The company, which also publishes Scotland on Sunday and the Edinburgh Evening News, said it had been driven by £24.3 million in cost reductions and a strong rise in digital revenues.
Chief executive Ashley Highfield said the Edinburgh-based group had made “good progress” during the six months to 29 June, with a number of print titles relaunched and increased investment in its websites, combined with a “tight control” on costs.
He added: “It is encouraging to see the benefits of our actions starting to come through, with the group achieving its first like-for-like operating profit increase in seven years.”
Like-for-like sales fell 9.8 per cent to £144.3m, with total advertising revenues down by 13.6 per cent, but Highfield said the decline slowed to 6.3 per cent in June and July, compared with a slide of 17.6 per cent seen at the start of the year. The group’s stable includes 13 daily newspapers and more than 150 weekly titles.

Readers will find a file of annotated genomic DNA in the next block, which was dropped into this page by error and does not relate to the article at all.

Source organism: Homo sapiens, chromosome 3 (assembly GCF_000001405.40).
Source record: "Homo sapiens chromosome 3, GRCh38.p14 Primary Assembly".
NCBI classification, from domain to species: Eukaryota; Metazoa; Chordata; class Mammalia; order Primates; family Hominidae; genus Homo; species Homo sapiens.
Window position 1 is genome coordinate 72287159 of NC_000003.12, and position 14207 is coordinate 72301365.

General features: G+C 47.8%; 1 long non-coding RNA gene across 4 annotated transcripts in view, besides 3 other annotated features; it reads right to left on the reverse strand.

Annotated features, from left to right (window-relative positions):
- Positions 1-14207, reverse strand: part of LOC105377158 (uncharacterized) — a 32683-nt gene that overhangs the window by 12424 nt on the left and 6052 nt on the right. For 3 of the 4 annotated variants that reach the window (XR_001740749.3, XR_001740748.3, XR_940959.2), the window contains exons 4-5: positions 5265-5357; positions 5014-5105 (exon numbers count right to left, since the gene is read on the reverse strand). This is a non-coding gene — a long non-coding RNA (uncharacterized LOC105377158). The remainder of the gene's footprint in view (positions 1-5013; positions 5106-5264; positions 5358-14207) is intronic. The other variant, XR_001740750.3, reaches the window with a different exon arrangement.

Improved margins and a 13.3 per cent increase in digital sales pushed like-for-like operating profit to £28.6m for the first six months, up 4.3 per cent on a year earlier.
The company paid off £55.3m of it debt to reduce the total by more than 15 per cent to £306.4m. But a £194.5m writedown on the value of its publishing titles contributed to a pre-tax loss of £248.7m for the first half, compared with a £13.6m profit a year earlier.
Analysts at Panmure Gordon said the figures came in ahead of their expectations and the broker has pencilled in an annual operating profit of about £58m, up from £57m last year. Shares closed down 0.25p at 15.75p.